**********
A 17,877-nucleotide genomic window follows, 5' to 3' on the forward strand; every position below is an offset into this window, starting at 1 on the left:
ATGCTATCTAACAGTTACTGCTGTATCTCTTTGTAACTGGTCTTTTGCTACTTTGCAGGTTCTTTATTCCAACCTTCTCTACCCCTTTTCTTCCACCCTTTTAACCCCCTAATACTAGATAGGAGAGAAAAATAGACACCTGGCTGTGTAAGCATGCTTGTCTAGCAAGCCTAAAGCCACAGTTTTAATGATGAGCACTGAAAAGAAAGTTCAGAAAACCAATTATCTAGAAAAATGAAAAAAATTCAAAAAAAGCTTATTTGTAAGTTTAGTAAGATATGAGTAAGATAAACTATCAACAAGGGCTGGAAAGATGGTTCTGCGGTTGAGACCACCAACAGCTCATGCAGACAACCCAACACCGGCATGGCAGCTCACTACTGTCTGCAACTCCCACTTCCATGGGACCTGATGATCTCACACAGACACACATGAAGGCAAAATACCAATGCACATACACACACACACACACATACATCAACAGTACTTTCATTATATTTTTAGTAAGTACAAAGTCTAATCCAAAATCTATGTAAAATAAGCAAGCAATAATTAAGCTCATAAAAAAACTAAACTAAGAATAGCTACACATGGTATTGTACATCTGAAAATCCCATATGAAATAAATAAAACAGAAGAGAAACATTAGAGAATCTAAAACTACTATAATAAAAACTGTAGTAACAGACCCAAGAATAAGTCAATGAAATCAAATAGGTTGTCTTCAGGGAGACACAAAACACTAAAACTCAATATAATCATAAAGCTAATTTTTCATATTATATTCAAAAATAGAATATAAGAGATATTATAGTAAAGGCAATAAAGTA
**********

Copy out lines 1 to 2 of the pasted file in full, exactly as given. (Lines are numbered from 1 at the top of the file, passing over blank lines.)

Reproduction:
A 17,877-nucleotide genomic window follows, 5' to 3' on the forward strand; every position below is an offset into this window, starting at 1 on the left:
ATGCTATCTAACAGTTACTGCTGTATCTCTTTGTAACTGGTCTTTTGCTACTTTGCAGGTTCTTTATTCCAACCTTCTCTACCCCTTTTCTTCCACCCTTTTAACCCCCTAATACTAGATAGGAGAGAAAAATAGACACCTGGCTGTGTAAGCATGCTTGTCTAGCAAGCCTAAAGCCACAGTTTTAATGATGAGCACTGAAAAGAAAGTTCAGAAAACCAATTATCTAGAAAAATGAAAAAAATTCAAAAAAAGCTTATTTGTAAGTTTAGTAAGATATGAGTAAGATAAACTATCAACAAGGGCTGGAAAGATGGTTCTGCGGTTGAGACCACCAACAGCTCATGCAGACAACCCAACACCGGCATGGCAGCTCACTACTGTCTGCAACTCCCACTTCCATGGGACCTGATGATCTCACACAGACACACATGAAGGCAAAATACCAATGCACATACACACACACACACACATACATCAACAGTACTTTCATTATATTTTTAGTAAGTACAAAGTCTAATCCAAAATCTATGTAAAATAAGCAAGCAATAATTAAGCTCATAAAAAAACTAAACTAAGAATAGCTACACATGGTATTGTACATCTGAAAATCCCATATGAAATAAATAAAACAGAAGAGAAACATTAGAGAATCTAAAACTACTATAATAAAAACTGTAGTAACAGACCCAAGAATAAGTCAATGAAATCAAATAGGTTGTCTTCAGGGAGACACAAAACACTAAAACTCAATATAATCATAAAGCTAATTTTTCATATTATATTCAAAAATAGAATATAAGAGATATTATAGTAAAGGCAATAAAGTA